Karanavar Malayalam Movie Review

Feature Film
'Karanavar' will never come even close to its uncountable predecessors. Banal to the core, it's a pedestrian attempt to recelebrate a once adored marvel in Malayalam cinema.
Dec 7, 2014 By Veeyen

In 'Karanavar', director Jahangeer Shams dusts up a throne that has long been deserted by Mammootty and Mohanlal, and invites Divyadarshan to take a seat. He then proceeds to enthrone the young actor, throwing in all the customary prerequisites that had glorified many a monarch in Mollywood.

Mani (Divyadarshan) takes up the entire responsibility of his family even before entering teenage, when his dad passes away all on a sudden. Hailed as the 'Karanavar' by family members and the villagers alike, he grows up into a strapping man with an instinctive ability to set things right. When his elder brother Sathyan (Mukesh) who had eloped following their dad's demise returns after twenty years, Mani finds himself in a dilemma. He also stands to lose the one person whom he loves the most in his life, Ammu (Sreelekshmi Sreekumar).

'Karanar' is a yawn of a film that looks like having appeared a bit delayed on the screen. It tells a story that belongs to another age altogether, and there is not a single instance in it that you have not watched as a child!

It's obvious right at the beginning that the Karanavar is an epitome of cultural values, when he sternly admonishes a young couple who had decided to live together, without getting married. Having seen 'good sense' at the Karanavar's advice, they even return at a later point of time with a child in tow, to express their gratitude. The Karanavar merely acknowledges them with a smile. Phew!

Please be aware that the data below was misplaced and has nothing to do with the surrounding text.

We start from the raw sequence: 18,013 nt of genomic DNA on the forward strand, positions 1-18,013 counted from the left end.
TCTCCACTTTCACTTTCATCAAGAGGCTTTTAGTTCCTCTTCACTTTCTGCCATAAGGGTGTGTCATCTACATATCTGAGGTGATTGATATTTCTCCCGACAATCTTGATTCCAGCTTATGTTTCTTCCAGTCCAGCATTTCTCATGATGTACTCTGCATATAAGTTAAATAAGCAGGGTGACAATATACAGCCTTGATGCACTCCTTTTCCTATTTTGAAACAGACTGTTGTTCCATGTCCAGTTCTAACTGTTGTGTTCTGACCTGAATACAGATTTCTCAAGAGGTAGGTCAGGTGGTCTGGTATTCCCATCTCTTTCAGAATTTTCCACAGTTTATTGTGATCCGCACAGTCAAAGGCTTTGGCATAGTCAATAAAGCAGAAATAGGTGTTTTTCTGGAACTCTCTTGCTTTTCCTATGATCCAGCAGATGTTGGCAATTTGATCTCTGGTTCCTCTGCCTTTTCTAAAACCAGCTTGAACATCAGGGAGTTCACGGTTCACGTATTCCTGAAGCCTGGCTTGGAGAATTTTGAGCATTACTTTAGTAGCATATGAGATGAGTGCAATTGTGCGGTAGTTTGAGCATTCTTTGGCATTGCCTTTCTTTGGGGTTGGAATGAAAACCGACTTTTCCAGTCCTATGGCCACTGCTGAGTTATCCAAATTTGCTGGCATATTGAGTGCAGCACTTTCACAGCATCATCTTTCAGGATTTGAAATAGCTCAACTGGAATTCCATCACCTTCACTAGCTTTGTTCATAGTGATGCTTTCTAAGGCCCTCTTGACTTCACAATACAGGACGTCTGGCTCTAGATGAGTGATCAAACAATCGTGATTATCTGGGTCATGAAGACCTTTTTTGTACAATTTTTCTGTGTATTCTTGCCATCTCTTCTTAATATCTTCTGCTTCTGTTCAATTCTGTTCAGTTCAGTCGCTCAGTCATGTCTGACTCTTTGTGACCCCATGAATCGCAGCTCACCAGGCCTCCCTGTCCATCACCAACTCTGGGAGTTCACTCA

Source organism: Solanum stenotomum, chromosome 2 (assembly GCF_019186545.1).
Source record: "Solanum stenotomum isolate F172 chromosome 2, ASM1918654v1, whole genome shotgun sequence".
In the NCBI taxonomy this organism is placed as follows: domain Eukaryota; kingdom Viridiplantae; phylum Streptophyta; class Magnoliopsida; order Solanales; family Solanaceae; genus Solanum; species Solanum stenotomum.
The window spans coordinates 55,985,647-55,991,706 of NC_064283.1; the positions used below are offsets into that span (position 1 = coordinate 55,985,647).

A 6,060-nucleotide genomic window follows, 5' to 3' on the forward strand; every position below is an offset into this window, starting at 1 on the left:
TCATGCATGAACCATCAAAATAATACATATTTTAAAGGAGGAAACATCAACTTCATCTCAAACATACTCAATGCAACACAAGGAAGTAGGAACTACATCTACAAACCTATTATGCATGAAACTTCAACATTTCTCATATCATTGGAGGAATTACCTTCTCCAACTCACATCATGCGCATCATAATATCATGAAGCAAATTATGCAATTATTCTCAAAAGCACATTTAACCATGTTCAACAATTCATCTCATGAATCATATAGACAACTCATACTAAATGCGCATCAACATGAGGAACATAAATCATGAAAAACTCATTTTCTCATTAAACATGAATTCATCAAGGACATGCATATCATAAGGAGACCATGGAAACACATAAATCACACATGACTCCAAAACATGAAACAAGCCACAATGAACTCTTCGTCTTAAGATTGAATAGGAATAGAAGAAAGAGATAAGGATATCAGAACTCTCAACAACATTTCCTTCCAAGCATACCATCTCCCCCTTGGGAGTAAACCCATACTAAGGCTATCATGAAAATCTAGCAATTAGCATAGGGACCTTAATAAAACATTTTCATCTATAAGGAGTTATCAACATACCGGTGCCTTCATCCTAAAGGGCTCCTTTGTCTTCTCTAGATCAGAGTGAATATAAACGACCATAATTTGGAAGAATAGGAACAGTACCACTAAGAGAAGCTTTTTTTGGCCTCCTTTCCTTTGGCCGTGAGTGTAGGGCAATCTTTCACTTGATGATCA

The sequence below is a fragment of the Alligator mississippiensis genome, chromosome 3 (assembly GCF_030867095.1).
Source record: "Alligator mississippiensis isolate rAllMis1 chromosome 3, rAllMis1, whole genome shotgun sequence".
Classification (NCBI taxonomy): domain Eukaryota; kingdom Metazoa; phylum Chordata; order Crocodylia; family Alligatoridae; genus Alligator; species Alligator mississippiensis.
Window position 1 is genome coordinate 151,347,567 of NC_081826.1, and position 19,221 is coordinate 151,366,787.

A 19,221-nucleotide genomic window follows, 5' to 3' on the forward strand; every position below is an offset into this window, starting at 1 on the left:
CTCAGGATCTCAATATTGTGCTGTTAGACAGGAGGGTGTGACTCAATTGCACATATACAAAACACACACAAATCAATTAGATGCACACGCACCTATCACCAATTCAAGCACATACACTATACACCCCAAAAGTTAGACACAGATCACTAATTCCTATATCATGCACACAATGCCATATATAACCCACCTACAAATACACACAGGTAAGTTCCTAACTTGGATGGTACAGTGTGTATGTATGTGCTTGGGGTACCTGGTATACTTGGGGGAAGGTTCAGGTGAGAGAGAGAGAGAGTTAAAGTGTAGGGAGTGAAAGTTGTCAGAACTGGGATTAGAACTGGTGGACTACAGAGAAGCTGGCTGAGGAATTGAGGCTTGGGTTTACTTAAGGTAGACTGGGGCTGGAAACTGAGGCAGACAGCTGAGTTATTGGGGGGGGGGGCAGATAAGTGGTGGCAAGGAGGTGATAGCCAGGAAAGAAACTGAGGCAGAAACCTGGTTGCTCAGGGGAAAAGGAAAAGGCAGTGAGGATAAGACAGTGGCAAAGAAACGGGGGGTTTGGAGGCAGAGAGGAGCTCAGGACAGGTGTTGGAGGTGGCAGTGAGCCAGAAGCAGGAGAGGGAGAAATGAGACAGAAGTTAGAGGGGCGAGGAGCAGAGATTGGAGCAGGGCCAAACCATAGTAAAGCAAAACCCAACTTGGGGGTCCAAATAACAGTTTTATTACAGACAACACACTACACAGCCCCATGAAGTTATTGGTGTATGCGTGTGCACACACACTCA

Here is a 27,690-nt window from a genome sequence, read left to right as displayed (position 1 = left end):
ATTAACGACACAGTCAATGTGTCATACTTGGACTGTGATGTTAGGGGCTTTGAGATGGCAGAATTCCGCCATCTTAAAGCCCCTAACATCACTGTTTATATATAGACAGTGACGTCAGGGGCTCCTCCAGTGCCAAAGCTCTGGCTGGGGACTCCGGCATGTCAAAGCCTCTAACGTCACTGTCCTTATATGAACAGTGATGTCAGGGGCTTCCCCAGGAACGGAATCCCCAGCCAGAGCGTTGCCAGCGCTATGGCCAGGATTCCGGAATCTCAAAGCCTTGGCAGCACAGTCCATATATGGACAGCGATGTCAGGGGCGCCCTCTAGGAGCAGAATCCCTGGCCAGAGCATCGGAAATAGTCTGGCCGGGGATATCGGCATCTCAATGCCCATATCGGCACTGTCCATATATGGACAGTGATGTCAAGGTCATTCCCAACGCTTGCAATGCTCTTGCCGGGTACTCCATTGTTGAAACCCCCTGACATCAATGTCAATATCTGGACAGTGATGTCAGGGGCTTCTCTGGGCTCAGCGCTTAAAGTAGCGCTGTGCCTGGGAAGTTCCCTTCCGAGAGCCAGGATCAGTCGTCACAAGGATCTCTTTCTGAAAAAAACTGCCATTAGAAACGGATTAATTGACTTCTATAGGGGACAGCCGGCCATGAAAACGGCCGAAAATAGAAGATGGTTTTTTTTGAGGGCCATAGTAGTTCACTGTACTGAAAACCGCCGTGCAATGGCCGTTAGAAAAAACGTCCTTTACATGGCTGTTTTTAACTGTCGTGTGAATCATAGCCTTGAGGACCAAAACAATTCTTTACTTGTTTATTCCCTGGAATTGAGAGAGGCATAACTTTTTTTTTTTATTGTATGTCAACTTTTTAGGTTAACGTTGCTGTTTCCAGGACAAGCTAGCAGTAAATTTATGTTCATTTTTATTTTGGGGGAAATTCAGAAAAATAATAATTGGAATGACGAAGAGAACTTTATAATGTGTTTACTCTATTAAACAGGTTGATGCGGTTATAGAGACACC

Thus it is that Karanavar turns out to be the heart and blood of all those around him, and though his grandmother insists that he looks every bit of the patriarch that his dad was, we find it hard to believe her. For one, it doesn't look too good for a child who is barely ten to sink into a terribly over sized arm chair, with a facial expression that looks contrived.

There are the double entendres that arrive along with a new lady agricultural officer whom the Karanavar meets up with to get his manure and seeds. With plenty of outlandish suggestions that the boyish looks of the Karanavar might be deceptive, the lady gets all excited at the chances of building an amity with the Karanavar!

The self sacrifice is what makes the Karanavar live up to his name, and the climax when his aides proclaim it loud and clear, it becomes apparent that the man hides a heart of gold behind those starched stiff clothes. Karanavar will hopefully continue to lend his selfless services to those around, unmindful of the outcome of his deeds.

Divyadarshan does try his best to put on the garb of the Karanavar with effortlessness, but does find himself ill-at-ease especially on occasions that require him to go through an emotional upheaval. Sreelekshmi is a natural performer without doubt, and is one actor whom we should be hearing of a lot more in the future. Mukesh in a supporting role makes his presence felt, while there is an additional supporting cast with names as Kalabhavan Shajon, Sunil Sukhada, Chembil Asokan, Indrans and Kalpana, just to name a few.

All said and done, 'Karanavar' will never come even close to its uncountable predecessors. Banal to the core, it's a pedestrian attempt to recelebrate a once adored marvel in Malayalam cinema.